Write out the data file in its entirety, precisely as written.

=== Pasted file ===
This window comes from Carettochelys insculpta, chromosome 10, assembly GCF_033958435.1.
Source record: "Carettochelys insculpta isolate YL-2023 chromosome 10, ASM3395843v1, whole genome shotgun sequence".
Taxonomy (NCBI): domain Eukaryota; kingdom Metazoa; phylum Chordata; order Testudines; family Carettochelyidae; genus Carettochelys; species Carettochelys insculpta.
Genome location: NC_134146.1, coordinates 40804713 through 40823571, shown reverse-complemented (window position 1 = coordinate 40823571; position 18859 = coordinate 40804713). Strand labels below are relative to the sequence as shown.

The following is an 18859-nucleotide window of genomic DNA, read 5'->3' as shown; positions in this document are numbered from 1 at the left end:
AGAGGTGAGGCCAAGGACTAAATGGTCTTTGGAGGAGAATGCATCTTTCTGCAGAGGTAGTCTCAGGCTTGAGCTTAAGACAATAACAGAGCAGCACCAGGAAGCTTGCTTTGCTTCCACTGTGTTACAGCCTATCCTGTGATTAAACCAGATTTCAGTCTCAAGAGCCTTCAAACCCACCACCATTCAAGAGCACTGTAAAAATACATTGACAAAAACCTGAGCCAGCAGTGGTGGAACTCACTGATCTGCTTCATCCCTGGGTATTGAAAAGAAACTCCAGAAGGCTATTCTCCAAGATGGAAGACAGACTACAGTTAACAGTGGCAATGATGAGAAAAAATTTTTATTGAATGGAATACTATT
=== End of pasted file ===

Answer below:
This window comes from Carettochelys insculpta, chromosome 10, assembly GCF_033958435.1.
Source record: "Carettochelys insculpta isolate YL-2023 chromosome 10, ASM3395843v1, whole genome shotgun sequence".
Taxonomy (NCBI): domain Eukaryota; kingdom Metazoa; phylum Chordata; order Testudines; family Carettochelyidae; genus Carettochelys; species Carettochelys insculpta.
Genome location: NC_134146.1, coordinates 40804713 through 40823571, shown reverse-complemented (window position 1 = coordinate 40823571; position 18859 = coordinate 40804713). Strand labels below are relative to the sequence as shown.

The following is an 18859-nucleotide window of genomic DNA, read 5'->3' as shown; positions in this document are numbered from 1 at the left end:
AGAGGTGAGGCCAAGGACTAAATGGTCTTTGGAGGAGAATGCATCTTTCTGCAGAGGTAGTCTCAGGCTTGAGCTTAAGACAATAACAGAGCAGCACCAGGAAGCTTGCTTTGCTTCCACTGTGTTACAGCCTATCCTGTGATTAAACCAGATTTCAGTCTCAAGAGCCTTCAAACCCACCACCATTCAAGAGCACTGTAAAAATACATTGACAAAAACCTGAGCCAGCAGTGGTGGAACTCACTGATCTGCTTCATCCCTGGGTATTGAAAAGAAACTCCAGAAGGCTATTCTCCAAGATGGAAGACAGACTACAGTTAACAGTGGCAATGATGAGAAAAAATTTTTATTGAATGGAATACTATT